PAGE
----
Market Watch

Market Watch

| August 14, 2016

This summer so far has been anything but quiet. Between the June Brexit vote, several headline-grabbing jobs reports, the winding path of oil prices, and all-time highs for stocks, there has been a lot of activity to absorb in these past couple of months. Not to mention that we are in the midst of a U.S. presidential election and the speculation that comes with it. Here are some of the highlights as we sift through the headlines and digest all the data.

To start, stocks have been on a roll lately. July saw a new all-time high for the S&P 500 (the first since May 2015) and a 3.7% gain for the month—putting the market on its first five-month winning streak in two years. Should stocks rise in August, one of the seasonally weakest months, it would mark the first six-month winning streak for stocks since early 2013.

In general, the U.S. economy has provided a favorable backdrop for stock market gains in July and early August. There is a strong backdrop for consumer spending, including an improving job market, low inflation and interest rates, rising home prices, and the seven-year bull market for stocks. During the second quarter, consumer spending posted its second highest quarterly growth since the end of the Great Recession. The 287,000 jobs created in June and 255,000 in July both handily topped economists’ expectations and recent trends.

One July data release that disappointed was second quarter 2016 gross domestic product (GDP). Real (inflation-adjusted) growth came in at an annualized rate of 1.2%, well below consensus expectations. But underperformance was largely driven by the inventory component, which pulled over 1% from second quarter GDP and will likely be reversed in the coming quarters.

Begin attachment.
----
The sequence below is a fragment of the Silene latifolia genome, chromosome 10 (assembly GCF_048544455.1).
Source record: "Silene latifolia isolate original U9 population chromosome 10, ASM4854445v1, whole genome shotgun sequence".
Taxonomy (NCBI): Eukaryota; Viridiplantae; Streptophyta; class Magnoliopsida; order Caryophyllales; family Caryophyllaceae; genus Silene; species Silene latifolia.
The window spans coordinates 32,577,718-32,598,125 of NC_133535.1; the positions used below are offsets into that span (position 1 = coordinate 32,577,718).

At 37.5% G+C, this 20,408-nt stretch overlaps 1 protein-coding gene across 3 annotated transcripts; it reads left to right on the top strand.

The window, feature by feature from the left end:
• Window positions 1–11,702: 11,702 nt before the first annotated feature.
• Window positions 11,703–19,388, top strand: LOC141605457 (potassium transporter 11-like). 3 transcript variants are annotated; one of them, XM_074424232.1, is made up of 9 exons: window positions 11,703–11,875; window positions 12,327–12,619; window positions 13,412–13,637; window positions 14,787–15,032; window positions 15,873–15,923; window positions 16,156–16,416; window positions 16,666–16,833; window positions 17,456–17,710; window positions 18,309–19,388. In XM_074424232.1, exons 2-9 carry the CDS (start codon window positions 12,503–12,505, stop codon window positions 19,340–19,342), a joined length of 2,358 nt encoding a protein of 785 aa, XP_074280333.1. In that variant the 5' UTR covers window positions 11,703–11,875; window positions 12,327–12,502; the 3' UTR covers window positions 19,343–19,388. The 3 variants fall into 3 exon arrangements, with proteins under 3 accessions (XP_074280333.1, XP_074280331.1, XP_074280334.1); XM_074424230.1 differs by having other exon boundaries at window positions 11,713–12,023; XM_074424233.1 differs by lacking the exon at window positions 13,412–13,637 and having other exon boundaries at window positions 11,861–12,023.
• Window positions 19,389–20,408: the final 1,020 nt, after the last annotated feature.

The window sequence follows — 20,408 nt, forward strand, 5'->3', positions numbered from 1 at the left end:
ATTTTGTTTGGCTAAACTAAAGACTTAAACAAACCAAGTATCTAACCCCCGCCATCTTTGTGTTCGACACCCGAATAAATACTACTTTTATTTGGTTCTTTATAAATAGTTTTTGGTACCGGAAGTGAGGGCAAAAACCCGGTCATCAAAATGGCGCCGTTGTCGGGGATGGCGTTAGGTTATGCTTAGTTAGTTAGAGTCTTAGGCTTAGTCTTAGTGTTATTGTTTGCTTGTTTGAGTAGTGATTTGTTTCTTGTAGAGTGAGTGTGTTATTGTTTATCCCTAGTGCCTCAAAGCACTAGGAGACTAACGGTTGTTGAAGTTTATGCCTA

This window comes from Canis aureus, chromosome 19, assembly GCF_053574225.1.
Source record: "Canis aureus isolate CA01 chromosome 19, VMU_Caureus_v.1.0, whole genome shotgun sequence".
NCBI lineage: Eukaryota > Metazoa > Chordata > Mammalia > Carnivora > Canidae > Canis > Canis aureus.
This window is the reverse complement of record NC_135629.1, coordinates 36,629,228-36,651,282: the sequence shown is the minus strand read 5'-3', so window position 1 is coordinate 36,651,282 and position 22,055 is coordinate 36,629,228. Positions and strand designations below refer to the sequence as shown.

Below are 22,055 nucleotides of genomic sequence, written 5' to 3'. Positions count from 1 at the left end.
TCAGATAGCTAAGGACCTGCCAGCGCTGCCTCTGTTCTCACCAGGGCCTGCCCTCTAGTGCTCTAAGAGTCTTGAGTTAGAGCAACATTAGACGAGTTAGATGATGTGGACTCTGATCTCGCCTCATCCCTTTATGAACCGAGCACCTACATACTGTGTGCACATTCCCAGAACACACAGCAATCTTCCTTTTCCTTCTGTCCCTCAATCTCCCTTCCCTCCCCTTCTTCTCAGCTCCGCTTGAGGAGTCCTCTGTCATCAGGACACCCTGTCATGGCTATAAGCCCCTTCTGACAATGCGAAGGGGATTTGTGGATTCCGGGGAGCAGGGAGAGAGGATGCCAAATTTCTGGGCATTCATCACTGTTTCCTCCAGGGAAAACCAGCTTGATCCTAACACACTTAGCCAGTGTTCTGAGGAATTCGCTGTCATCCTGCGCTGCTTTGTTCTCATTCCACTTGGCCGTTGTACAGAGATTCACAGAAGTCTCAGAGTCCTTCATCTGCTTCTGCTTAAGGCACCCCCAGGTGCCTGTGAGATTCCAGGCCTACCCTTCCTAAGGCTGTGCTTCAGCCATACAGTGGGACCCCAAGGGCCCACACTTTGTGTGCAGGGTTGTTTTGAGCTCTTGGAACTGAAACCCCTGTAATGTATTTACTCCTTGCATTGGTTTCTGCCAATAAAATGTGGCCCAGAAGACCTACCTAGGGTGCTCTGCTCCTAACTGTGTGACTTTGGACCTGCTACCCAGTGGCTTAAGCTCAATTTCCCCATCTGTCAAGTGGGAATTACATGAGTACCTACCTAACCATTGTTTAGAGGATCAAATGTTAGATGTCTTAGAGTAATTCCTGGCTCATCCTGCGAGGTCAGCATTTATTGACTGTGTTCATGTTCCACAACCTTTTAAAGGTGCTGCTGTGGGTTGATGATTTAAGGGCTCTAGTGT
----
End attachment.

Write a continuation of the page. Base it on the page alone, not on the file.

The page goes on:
Looking ahead, there are several potential market-moving events on the calendar. Central bank speculation will remain in high gear with the central bankers’ annual confab in Jackson Hole, Wyoming later this month. The Federal Reserve (Fed), European Central Bank (ECB), Bank of England (BOE), and Bank of Japan (BOJ) all meet in September. In its mid-July meeting, the Fed shored up the market’s confidence that the next rate hike was likely to come after the election, while markets expect the ECB, BOE, and BOJ to do more.

Oil also remains closely watched and may be influenced by reports of an OPEC meeting in late September. And with second quarter earnings season behind us, market participants will shift focus to the potential end of the earnings recession later this year.

All of this suggests a generally favorable backdrop for stocks, however caution is warranted. This bull market is one of the longest in history, stock valuations are above average, and August and September have been historically weak months. Through all of this, we must stay prepared for further stock market volatility. The good news is there do not appear to be signs that pronounced stock market weakness is coming, which means dips may be opportunities to buy. Is your portfolio positioned to take advantage of such opportunities?

Let's review it together to make sure it is, and to put a game plan in place.  I encourage you to contact me.

The opinions voiced in this material are for general information only and are not intended to provide specific advice or recommendations for any individual security. To determine which investment(s) may be appropriate for you, consult your financial advisor prior to investing. All performance referenced is historical and is no guarantee of future results. Indexes are unmanaged and cannot be invested into directly. Economic forecasts set forth may not develop as predicted. The S&P 500 Index is a capitalization-weighted index of 500 stocks designed to measure performance of the broad domestic economy through changes in the aggregate market value of 500 stocks representing all major industries. This research material has been prepared by LPL Financial LLC.  Investing in stock includes numerous specific risks including: the fluctuation of dividend, loss of principal and potential illiquidity of the investment in a falling market.